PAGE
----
At the end of this article, you will know various methods to circumvent the difficulties posed by grilling in the rain.
Many people who grill consistently may have come across the situation under discussion here, but most beginners are likely to approach their grilling journey as though the weather would always be sunny and accommodative.
If you have such a mindset while cultivating an outdoor hobby, it would only serve you right when the weather finally turns on you. Luckily for you, though, you have us here to help you navigate how to grill in the rain when the weather does turn on you.
Grilling in the rain shouldn’t be as complicated as you think; it’s all a measure of applying the right preventive measures or methodology before you start grilling and the right adaptive measures when the sky throws some extra water at you.
By the end of this article, your question “can you grill in the rain?” should have been transformed to “what is rain?”.
Picking a grilling equipment
Top of our list of preventive measures for grilling in the rain is to skip the electric grills. They can be very convenient and easy to manage compared to gas grills or charcoal grills, but if your grill is corded and requires connection to a power source for its function, you should see where I’m going.
Electric grills are widely praised for their ability to provide an ultra-convenient grilling experience, but when rain is in the air, limit its use to the insides of a shelter.
Rather than the electric grill, it would help if you tried out a charcoal grill. These might be more difficult to light and keep running in the rain, but it doesn’t bring any additional safety hazards and you can also enjoy the wood flavor from your fuel.
Finding a better place
Preventive measure number 2 involves grilling in a place less likely to be affected by direct contact with rain. If you have any alternative to grilling outdoors, you should probably consider it but be careful not to use a charcoal grill in a stuffy room.
If there are no indoor environments adequate enough to support the use of a charcoal grill, the following steps should start to come in handy.
Our first tip would be to consider investing in a tent. It might seem like too much of a financial strain to escape from a bit of rain, but you should consider not having the space and resources to make this a reality.
Not just because of the grilling alone though it would help with that when rain is falling. A tent would also provide a relaxation spot for you to enjoy cool weather outside of the direct protection of your home. It could even serve in hot weather as well (with the right modifications). This is too much of a versatile option for you to discard as a financial strain.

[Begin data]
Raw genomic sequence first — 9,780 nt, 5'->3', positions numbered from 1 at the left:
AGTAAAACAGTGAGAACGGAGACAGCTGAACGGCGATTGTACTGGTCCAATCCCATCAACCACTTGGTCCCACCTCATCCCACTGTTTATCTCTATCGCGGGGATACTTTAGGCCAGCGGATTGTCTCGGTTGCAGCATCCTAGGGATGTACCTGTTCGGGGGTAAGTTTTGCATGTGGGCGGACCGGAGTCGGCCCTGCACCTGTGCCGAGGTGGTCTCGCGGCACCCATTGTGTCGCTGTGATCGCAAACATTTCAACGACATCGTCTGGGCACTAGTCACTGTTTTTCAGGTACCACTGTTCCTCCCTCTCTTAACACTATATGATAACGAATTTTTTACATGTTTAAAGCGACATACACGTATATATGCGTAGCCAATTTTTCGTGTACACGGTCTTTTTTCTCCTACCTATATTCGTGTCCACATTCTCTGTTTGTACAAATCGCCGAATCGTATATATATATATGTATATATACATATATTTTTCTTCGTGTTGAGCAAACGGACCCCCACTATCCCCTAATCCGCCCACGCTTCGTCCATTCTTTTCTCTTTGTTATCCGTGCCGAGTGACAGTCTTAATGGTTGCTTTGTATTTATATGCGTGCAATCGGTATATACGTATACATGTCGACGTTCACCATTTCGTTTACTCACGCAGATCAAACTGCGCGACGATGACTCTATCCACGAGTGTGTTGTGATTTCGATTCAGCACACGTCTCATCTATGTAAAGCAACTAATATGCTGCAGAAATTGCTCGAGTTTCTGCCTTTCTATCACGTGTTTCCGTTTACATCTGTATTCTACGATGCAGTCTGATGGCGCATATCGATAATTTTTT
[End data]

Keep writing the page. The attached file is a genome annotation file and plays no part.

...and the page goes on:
You might not even have to purchase one if you already possess a camping tent; that could simply be repurposed to facilitate your outdoor cooking.
A patio umbrella
An alternative to a tent is the use of an umbrella. It might not provide the same protective range as a full-sized canopy, but it could protect from rain provided strong winds don’t accompany the rain.
Generally, the sizes of patio umbrellas are such that they accommodate the use of a freestanding grill. Most would even allow enough space for individuals to stand by and monitor the grilling within their protection. According to most reviews, these PURPLE LEAF Rectangular Patio Umbrella and Warmally BBQ Patio Shelter Canopy are some of the best around.
As such, there might be no need even to be holding a smaller umbrella while checking your food, but there would be a need for a windbreak or extra covering if the wind is too strong. Without this extra side protection, the wind could scatter your ashes, whip your fire from side to side, and generally affect the uniformity of heat supply in the grill.
A permanent covered grill station
This is different from your typical use and pack tent. A permanent grilling station is intended to be permanent. This could come in the form of a structure reserved explicitly for grilling and is protected to deal with varying weather conditions.
In most situations, such a specialized enclosure caters to committed Pitmasters. As such, it might be too much of an investment for a casual, only when guests are in outdoor cook. The true appeal of such a grill station would be a complete protection it would afford, the relative lack of prep time, and the extra protection from wind-aided fires that it would bring.
A BBQ canopy
Canopies offer a bigger enclosure than tents and, consequently, more space as well. One factor you should be taking into consideration, if the canopy best appeals to you, is the material from which your canopy would be made.
Materials used in canopies meant for grilling should be durable, sturdy, and fire-resistant. The cost would rise due to these specifications, but just like tents (and even more than tents), a canopy could be used as a shelter to enjoy the weather outside of the comforts of a house.
If the canopy is to possess open sides, a shield or windbreak might come in handy in nullifying the effects of winds.